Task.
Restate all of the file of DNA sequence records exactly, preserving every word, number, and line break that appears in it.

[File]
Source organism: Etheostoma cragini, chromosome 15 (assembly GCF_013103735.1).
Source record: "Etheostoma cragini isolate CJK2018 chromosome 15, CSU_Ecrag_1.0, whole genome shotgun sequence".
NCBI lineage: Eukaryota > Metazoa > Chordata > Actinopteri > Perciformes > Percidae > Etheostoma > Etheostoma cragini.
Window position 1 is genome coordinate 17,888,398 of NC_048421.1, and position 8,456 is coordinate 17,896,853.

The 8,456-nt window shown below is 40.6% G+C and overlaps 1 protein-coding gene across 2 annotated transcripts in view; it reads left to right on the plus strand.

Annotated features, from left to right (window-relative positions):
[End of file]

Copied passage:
Source organism: Etheostoma cragini, chromosome 15 (assembly GCF_013103735.1).
Source record: "Etheostoma cragini isolate CJK2018 chromosome 15, CSU_Ecrag_1.0, whole genome shotgun sequence".
NCBI lineage: Eukaryota > Metazoa > Chordata > Actinopteri > Perciformes > Percidae > Etheostoma > Etheostoma cragini.
Window position 1 is genome coordinate 17,888,398 of NC_048421.1, and position 8,456 is coordinate 17,896,853.

The 8,456-nt window shown below is 40.6% G+C and overlaps 1 protein-coding gene across 2 annotated transcripts in view; it reads left to right on the plus strand.

Annotated features, from left to right (window-relative positions):